THE Fatherson tour diary is currently packed with dates and the rest of 2022 is no different. There is, however, one show that stands out for the band – a return to Ayrshire for the Making Waves festival.

Irvine Beach will host the two-day event on July 23-24, with Del Amitri headlining the Saturday line-up. Twin Atlantic are also on the bill, with JJ Gilmour, Blue Rose Code and Nerina Pallot.

Ayrshire's own Fatherson complete the cast of incredible talent, and the prospect of playing a massive show so close to their Kilmarnock home is laden with sentiment and anticipation.

Frontman Ross Leighton notes the impact Ayrshire shows had on their embryonic career and knew straight away that Making Waves was an event they wanted to be a part of.

"It was awesome to get the call," he tells The Weekender. "I'm a massive Del Amitri fan and we've been playing shows with Twin Atlantic here and there for years, so it'll be great to be there with those guys. And to play in Irvine as well is great. The only place we had played in Irvine before is the Harbour Arts Centre, so to go back and do a festival is going to be class.

"The local scene is always going to be close to our hearts. Without playing music in Ayrshire when we were younger, we would not be doing it now. It was such a great catalyst for us; a great place to develop and move on to other places.

"At the time, there was a great scene of bands and loads of venues to play – always a gig every other weekend. So, it will be great to return to Ayrshire and play again. It'll be something quite extraordinary. Playing a gig on the beach is a special thing to be able to do."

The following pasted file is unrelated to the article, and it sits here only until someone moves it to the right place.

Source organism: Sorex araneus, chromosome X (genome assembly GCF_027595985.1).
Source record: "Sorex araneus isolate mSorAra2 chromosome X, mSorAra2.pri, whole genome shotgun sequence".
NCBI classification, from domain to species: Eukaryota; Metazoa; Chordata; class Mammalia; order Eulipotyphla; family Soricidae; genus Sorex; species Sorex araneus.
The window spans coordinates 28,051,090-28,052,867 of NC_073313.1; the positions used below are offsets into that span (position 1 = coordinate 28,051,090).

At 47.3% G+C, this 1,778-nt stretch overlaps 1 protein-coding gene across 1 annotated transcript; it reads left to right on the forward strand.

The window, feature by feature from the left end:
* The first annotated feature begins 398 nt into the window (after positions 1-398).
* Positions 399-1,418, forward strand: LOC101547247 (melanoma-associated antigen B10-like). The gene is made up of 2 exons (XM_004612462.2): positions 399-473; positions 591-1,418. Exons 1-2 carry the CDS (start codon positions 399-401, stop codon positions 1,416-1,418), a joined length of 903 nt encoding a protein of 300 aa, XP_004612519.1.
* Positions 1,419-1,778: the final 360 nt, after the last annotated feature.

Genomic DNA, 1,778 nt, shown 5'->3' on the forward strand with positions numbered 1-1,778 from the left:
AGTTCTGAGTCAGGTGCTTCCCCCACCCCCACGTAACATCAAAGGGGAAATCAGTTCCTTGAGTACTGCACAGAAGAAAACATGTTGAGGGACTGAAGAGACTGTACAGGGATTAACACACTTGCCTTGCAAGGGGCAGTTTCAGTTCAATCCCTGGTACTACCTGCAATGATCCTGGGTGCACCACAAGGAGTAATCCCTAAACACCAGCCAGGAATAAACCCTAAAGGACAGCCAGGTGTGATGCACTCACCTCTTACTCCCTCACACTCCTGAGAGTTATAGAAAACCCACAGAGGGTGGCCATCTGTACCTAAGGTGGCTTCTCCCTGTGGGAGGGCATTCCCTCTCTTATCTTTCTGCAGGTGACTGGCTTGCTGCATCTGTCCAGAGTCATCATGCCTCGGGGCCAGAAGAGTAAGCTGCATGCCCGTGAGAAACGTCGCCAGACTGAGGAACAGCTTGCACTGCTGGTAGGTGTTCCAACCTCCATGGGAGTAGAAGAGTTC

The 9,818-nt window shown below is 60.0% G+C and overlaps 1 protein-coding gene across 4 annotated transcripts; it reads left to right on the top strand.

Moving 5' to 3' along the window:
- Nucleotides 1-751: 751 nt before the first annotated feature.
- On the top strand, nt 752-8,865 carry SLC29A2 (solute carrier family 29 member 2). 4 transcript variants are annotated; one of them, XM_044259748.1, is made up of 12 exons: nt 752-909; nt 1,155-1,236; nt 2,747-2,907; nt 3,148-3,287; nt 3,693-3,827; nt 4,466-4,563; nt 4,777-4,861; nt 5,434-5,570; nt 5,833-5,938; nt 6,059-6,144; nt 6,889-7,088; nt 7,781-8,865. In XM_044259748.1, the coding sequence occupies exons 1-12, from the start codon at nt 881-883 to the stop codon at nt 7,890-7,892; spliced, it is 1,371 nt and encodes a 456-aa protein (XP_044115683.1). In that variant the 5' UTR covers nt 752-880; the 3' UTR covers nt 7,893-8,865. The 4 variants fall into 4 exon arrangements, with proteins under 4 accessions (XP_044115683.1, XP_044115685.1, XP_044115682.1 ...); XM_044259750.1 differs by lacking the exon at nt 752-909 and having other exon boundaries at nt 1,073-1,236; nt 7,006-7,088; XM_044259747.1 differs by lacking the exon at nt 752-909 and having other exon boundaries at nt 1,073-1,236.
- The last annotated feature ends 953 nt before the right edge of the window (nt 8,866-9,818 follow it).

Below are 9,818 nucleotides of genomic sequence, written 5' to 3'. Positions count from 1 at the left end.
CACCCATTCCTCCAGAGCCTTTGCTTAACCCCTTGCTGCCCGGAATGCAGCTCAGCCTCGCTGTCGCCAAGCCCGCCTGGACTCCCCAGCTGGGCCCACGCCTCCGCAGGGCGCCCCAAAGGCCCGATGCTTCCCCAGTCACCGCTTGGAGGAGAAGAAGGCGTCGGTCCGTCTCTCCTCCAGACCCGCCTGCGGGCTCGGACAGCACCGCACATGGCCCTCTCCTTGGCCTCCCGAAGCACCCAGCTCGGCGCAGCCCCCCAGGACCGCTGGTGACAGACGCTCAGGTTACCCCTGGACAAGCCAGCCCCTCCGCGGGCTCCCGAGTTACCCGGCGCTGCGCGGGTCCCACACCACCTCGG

Fatherson have been back to business over the last few months. In April, they unveiled their fourth album Normal Fears, having previously teased tracks in the form of End of the World, Honest to God, Better Friend and others.

The record itself has its origins in the pre-pandemic era, as the band were kicking off their album cycle as the world slowly closed down. In the past, Fatherson had released a new album every two years, with fans having to wait four this time around.

However, the band put that extra time to good use as they were able to let the material breathe a little longer than normal before committing them to record.

While the world was consumed with all things Covid at the time, Leighton and his bandmates Marc Strain and Greg Walkinshaw were determined to shun any focus on isolation and negativity, and instead look to ways in which could find comfort and connection.

The singer reflects: "I think everyone has their own 'Lockdown Tapes' – songs written through lockdown, or about lockdown. But we didn't want to concentrate on that. Normal Fears is not a lockdown-inspired record.

"Fatherson albums have always been collections of stories or experiences that I have had, or other people have had," Leighton continues. "Normal Fears, as a title, just highlights that commonality we all share. Even if you think you're the only person in the world going through something, there is a chance you are not.

"We just try to express ourselves with that in mind – instead of focusing on the external problems or feelings of isolation or lockdown, it was more about the internal things that I or others were going through, which, of course, has the ability to connect people."